I wear light cotton shirt and pants, fit to size, watch and bracelet and ring and long hair, a wide-brimmed Australian hat and not a worry about regulations. My commander is the IDF spokesman who attached me to the division to report back to a ‘pool’ as civilian journalists are not allowed frontline.
I am the only girl soldier in the unit, as we are storming the Egyptian defense lines toward the Suez Canal, I am holding a machine gun, happy not to deploy it, finding hideaways to wash with a water canteen or a Jerry can, riding a jeep driven by my husband-to-be Colonel Dov Sion, feeling proud in victory and not motivated by hatred for the enemy. I cried tears of solidarity when our soldiers on the Jerusalem-Jordanian front touched the Wailing Wall and uncontrollable tears of sorrow when entering Egyptian camps spattered by corpses.
I took off the uniform and the ranks and changed into a wedding dress, sure that our total victory would result in withdrawal from occupied territories and the signing of a Peace Treaty. Farewell to Khaki, I believed.
On Yom Kippur, the holiest of Jewish holidays the sirens sounded me into the Khaki uniform again.
A mother of two, I was back in uniform, participating in a war that took us by surprise—against Syria and Egypt—this time as a reserve officer in charge of volunteers in the central hospital.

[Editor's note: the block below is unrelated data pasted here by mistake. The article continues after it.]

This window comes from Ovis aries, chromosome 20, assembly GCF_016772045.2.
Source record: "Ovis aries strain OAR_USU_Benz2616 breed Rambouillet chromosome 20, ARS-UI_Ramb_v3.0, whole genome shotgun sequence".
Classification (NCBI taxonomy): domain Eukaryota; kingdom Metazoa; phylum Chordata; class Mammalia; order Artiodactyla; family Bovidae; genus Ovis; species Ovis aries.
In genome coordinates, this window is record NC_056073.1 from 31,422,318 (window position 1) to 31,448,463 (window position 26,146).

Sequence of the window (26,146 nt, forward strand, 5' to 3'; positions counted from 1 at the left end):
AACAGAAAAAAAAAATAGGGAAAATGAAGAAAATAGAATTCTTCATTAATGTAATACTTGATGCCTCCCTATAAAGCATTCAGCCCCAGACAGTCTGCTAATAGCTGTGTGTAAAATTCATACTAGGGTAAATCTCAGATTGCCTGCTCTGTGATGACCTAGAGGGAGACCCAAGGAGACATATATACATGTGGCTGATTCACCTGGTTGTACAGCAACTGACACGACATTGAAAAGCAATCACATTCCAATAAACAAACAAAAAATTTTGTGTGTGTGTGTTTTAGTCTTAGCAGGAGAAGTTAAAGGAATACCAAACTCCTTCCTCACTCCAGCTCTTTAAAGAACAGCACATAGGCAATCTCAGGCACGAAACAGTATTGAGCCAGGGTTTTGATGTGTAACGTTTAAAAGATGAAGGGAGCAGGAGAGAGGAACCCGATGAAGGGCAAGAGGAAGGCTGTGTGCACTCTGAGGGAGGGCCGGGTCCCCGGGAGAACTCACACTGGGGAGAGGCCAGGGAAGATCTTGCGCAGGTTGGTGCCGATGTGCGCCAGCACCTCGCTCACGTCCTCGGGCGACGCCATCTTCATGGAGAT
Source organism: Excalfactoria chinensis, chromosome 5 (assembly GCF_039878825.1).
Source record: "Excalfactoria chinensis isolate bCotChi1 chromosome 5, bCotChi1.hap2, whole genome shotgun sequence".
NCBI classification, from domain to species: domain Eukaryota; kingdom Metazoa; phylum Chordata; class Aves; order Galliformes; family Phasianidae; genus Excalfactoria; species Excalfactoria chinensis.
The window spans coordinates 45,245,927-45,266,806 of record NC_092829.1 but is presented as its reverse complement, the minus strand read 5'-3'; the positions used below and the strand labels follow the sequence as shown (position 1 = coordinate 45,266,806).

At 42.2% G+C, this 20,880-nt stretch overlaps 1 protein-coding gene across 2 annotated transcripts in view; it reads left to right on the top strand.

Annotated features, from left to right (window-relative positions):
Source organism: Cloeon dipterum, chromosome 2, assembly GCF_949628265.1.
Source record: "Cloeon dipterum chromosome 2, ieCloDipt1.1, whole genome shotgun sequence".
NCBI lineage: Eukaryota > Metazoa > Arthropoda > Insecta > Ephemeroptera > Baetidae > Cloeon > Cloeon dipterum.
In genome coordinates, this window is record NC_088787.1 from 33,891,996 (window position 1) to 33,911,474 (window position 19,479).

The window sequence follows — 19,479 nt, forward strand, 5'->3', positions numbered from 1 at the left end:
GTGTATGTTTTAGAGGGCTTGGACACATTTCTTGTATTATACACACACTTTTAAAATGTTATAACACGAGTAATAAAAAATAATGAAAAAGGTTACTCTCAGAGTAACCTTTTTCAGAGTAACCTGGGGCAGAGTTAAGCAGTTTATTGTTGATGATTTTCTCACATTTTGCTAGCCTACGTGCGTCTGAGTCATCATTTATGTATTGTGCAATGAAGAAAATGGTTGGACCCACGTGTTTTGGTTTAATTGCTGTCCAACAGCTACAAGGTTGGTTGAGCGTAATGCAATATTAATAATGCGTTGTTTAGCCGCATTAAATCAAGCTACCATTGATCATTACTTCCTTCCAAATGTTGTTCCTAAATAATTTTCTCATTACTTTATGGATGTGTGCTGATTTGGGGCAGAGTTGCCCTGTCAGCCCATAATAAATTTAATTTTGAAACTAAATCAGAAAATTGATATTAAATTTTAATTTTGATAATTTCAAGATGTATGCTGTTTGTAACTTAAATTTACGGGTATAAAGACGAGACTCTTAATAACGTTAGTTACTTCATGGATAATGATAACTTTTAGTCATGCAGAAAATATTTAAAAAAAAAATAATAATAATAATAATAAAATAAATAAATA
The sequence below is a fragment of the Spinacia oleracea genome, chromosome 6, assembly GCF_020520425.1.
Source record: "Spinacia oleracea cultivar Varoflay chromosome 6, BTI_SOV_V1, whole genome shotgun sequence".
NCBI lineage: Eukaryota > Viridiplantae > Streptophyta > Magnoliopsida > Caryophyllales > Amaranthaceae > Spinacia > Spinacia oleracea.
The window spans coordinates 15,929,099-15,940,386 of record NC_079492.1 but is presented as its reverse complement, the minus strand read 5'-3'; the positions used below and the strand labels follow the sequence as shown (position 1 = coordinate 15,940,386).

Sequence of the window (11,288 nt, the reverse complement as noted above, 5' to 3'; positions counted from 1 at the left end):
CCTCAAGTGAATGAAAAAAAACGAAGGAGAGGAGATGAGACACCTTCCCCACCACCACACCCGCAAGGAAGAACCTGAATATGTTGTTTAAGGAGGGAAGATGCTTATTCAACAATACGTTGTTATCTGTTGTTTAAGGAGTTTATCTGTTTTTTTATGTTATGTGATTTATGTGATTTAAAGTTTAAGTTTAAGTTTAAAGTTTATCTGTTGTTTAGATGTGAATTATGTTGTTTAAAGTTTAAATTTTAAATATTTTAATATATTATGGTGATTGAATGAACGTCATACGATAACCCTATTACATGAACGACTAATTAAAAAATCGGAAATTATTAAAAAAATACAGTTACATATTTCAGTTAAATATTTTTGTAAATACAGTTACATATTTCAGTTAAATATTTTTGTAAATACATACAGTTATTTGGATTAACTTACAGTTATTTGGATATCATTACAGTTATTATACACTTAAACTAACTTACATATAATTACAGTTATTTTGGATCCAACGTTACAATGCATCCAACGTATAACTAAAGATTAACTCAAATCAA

Battle thunders were replaced by sighs and cries and the smoke replaced by the smell of burnt flesh and alcohol. Dov was a liaison officer in the Intelligence, and our children were cared for by a nanny.
A different war this was. Long, foggy, and there was no clear way to feel victorious.
I wore civilian clothes on duty, feeling at a loss for words and meaning. No winners in this war and a sense of a relief when it was over, at a heavy toll. It was the last no-choice defense war, and I packed the uniform and the ranks and stowed them away.
I wrote a novel called Three Weeks In October and resumed civilian life as mother and author.
‘Peace For Galilee War’ 1982
Intifadas in the occupied territories, stalling Peace talks with the Palestinians.
Attack on Gaza, rockets from Gaza.
Attacks on civilians.
I am elected to the Knesset.
Oslo Peace talks, the assassination of Prime-minister Rabin.
My son in Khaki uniform, my daughter is in the army for two years. Another choice war, dead children, peace drifting away by unwilling leadership, more terror, shame at times replacing patriotic pride.
Often the Khaki uniform is stained by fanatics, another choice war and peace is shelved almost beyond reach. I demonstrate in the City-Square against Settlements and Occupation, for a Two-State Solution.
I am a grandmother of four, and for the last four decades, I am a woman in black fighting for Peace.
Yaël Dayan is an Israeli author and political figure. Her father, Moshe Dayan, was the military leader who oversaw the stunning capture of Jerusalem during the Six Day War. Like her father, Dayan served in the Israeli parliament, the Knesset, of which she was a member for ten years with the Labor Party. An outspoken activist, Dayan has been involved with Peace Now and other organizations fostering the peaceful coexistence of Israelis and Palestinians. She has written five novels, including Three Weeks in October, about the Yom Kippur War and Death Has Two Sons. Among Dayan’s nonfiction works are Israel Journal, a memoir about the Six-Day War, and My Father, His Daughter, a biography of Moshe Dayan.